Today's news that Linked in has shut off API access to Branch Out, BeKnown, Visible.Me and a number of others once again illustrates the tension between openning data and controlling monetization (in a similar way to Twitter's service changes recently). LinkedIn's reason for shutting down the access is primarily that these companies may be planning premium services which draw on LinkedIn's data (and potentially be a threat to LinkedIn's own monetisation plans).
It would be easy to say that this is a mistake on LinkedIn's part (because of the chilling effect it will almost certainly have on usage of the API) or that it's a no-brainer since other companies are getting (free) access to LinkedIn's prized asset. However, there is another factor to take into account which is neatly put in BranchOut's response to LinkedIn:
"we believe user data should be owned by the user, and that people should be allowed to share their data with the new services and contexts that provide the most utility."
While this may appear a little self serving, LinkedIn profiles are curated by the owners - LinkedIn is effectively the channel for these profiles to reach an audience. Although LinkedIn's terms of service may have all manner of restrictions within them and LinkedIn adds a large amount of value this still raises the question - is LinkedIn an effective channel for distribution of my profile information if it chooses to exclude a broad range of uses of it's API?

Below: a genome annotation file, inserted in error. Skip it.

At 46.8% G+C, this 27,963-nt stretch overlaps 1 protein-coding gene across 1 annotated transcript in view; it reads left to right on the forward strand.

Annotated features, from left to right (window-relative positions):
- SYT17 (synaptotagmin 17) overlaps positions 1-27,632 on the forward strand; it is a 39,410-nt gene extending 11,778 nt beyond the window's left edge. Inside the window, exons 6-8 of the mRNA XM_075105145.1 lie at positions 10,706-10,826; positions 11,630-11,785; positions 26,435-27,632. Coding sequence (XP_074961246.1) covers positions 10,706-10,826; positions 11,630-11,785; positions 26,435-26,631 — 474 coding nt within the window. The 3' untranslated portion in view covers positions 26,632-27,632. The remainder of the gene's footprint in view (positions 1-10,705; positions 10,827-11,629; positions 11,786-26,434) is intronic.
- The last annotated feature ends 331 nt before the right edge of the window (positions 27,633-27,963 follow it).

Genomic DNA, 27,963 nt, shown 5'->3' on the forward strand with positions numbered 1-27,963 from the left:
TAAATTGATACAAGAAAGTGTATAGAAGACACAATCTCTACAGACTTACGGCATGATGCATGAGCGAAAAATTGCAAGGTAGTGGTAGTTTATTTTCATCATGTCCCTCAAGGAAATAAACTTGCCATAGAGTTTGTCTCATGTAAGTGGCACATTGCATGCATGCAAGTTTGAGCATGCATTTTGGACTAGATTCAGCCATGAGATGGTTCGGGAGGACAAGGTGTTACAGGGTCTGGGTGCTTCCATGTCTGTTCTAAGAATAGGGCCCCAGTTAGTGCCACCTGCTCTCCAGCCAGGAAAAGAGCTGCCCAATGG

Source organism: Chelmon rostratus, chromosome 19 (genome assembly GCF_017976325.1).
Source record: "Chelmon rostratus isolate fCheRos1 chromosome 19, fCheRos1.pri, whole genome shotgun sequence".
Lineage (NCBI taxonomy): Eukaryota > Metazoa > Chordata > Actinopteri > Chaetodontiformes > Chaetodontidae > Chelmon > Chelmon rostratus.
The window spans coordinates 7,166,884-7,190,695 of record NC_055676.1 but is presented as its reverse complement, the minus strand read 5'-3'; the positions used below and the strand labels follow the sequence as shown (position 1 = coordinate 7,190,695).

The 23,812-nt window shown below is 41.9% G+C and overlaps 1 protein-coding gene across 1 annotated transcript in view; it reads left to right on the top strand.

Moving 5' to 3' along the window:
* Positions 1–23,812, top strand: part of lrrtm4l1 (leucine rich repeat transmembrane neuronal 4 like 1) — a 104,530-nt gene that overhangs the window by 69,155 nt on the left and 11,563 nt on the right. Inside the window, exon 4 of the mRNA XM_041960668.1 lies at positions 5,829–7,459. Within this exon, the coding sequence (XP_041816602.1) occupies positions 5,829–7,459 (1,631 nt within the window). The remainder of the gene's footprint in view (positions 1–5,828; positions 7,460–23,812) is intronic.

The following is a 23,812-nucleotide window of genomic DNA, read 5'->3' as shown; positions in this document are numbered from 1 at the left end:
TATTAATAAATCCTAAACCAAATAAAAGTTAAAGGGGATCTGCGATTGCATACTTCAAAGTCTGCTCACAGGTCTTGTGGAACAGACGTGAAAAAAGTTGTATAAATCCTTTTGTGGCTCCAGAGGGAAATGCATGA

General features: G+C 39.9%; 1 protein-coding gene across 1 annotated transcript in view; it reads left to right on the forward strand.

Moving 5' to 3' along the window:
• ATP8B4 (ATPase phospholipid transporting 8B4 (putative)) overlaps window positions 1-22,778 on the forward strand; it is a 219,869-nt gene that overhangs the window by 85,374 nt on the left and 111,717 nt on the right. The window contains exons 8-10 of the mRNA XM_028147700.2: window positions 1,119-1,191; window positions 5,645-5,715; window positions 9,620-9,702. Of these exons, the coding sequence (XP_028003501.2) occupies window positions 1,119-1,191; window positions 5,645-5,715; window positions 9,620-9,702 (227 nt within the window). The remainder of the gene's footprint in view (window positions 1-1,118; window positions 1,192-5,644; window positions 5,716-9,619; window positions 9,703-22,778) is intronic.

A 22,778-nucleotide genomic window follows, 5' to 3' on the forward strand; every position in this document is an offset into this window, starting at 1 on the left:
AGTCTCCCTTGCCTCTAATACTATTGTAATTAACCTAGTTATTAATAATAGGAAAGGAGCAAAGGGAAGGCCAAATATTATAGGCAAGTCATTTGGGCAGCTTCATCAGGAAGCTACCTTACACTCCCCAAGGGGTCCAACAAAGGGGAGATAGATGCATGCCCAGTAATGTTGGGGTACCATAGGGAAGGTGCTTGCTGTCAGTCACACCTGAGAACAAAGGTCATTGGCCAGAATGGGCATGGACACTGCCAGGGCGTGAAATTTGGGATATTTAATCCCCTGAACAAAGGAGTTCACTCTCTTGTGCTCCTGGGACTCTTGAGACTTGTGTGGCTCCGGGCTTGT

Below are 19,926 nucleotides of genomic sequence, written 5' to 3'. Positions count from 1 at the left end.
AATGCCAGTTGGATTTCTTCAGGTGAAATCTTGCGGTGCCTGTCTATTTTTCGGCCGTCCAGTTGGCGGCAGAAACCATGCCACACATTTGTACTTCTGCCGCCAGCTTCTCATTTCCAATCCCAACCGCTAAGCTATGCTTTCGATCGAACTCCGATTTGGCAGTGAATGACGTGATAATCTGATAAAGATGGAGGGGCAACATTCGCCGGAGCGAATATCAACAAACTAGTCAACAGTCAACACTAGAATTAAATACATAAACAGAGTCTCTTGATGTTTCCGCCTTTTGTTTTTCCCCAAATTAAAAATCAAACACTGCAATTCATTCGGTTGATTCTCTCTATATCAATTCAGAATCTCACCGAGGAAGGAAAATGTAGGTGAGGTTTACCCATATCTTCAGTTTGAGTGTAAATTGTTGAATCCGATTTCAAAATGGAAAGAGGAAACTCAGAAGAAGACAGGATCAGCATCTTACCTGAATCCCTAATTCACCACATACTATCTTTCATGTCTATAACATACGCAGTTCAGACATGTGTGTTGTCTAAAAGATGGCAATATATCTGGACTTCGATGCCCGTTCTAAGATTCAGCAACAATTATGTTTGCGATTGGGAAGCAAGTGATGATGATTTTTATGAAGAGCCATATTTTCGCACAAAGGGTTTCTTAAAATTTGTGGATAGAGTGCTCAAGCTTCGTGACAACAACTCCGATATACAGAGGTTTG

In other words, as a LinkedIn user one of my greatest utilities is that I can point people to my profile, have them find me and connect to keep in touch. This is not disimilar to Tweets on Twitter - the fact that Twitter pushes tweets to others by many channels is one of it's major value adds. Shuting off API access actually reduces that value and might make me seek alternatives.
So how can this circle be squared?
I'd argue that rather than shutting off access, LinkedIn should instead;
- Put a price on this access above a certain volume.
- Potentially even as a %age of revenue that value added services earn.
- Set rules such as "no caching" beyond a strict time limit to ensure data cannot be entirely replicated.
- See these services as a value add that will actually drive more users to add profiles to LinkedIn because distribution is wider.
- Set clear rules of engagement and not change them over time.
Might some of the services conflict with LinkedIn's own plans? Possibly, but as long as the price is right, this may even be a net gain.
Facebook seems to be ahead of both LinkedIn and Twitter in this respect - it's 30/70% revenue split with Zynga and other games already ensures that there is always cashback for innovation that draws on it's platform.
BranchOut's statement that the loss of API Access is not a big deal ring a little hollow, however LinkedIn's actions certainly mean that people may begin to seek other places to host their professional profiles that allow more distribution.